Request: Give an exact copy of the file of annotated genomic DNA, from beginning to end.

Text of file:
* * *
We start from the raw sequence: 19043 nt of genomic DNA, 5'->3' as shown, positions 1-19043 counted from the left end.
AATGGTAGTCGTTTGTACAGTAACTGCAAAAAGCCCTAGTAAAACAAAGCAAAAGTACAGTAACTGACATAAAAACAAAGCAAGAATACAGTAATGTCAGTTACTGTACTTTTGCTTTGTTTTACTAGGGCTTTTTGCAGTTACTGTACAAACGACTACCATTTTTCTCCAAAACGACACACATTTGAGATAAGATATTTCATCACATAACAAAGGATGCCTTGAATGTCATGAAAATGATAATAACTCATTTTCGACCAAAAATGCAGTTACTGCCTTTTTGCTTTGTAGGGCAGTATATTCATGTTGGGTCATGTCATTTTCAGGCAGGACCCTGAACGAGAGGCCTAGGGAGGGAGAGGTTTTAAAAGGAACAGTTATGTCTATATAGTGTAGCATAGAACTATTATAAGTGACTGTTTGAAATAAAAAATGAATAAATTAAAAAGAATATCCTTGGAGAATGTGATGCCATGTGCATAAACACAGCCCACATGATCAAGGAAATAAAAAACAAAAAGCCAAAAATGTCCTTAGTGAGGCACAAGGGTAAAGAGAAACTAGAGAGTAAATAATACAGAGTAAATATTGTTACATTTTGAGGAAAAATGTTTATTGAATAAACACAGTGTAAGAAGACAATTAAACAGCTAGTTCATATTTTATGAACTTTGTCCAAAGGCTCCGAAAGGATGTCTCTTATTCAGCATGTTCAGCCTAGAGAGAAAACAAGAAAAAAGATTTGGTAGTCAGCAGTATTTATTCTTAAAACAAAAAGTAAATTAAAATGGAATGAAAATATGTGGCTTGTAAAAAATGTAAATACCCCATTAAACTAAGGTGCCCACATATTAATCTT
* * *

We start from the raw sequence: 19043 nt of genomic DNA, 5'->3' as shown, positions 1-19043 counted from the left end.
AATGGTAGTCGTTTGTACAGTAACTGCAAAAAGCCCTAGTAAAACAAAGCAAAAGTACAGTAACTGACATAAAAACAAAGCAAGAATACAGTAATGTCAGTTACTGTACTTTTGCTTTGTTTTACTAGGGCTTTTTGCAGTTACTGTACAAACGACTACCATTTTTCTCCAAAACGACACACATTTGAGATAAGATATTTCATCACATAACAAAGGATGCCTTGAATGTCATGAAAATGATAATAACTCATTTTCGACCAAAAATGCAGTTACTGCCTTTTTGCTTTGTAGGGCAGTATATTCATGTTGGGTCATGTCATTTTCAGGCAGGACCCTGAACGAGAGGCCTAGGGAGGGAGAGGTTTTAAAAGGAACAGTTATGTCTATATAGTGTAGCATAGAACTATTATAAGTGACTGTTTGAAATAAAAAATGAATAAATTAAAAAGAATATCCTTGGAGAATGTGATGCCATGTGCATAAACACAGCCCACATGATCAAGGAAATAAAAAACAAAAAGCCAAAAATGTCCTTAGTGAGGCACAAGGGTAAAGAGAAACTAGAGAGTAAATAATACAGAGTAAATATTGTTACATTTTGAGGAAAAATGTTTATTGAATAAACACAGTGTAAGAAGACAATTAAACAGCTAGTTCATATTTTATGAACTTTGTCCAAAGGCTCCGAAAGGATGTCTCTTATTCAGCATGTTCAGCCTAGAGAGAAAACAAGAAAAAAGATTTGGTAGTCAGCAGTATTTATTCTTAAAACAAAAAGTAAATTAAAATGGAATGAAAATATGTGGCTTGTAAAAAATGTAAATACCCCATTAAACTAAGGTGCCCACATATTAATCTT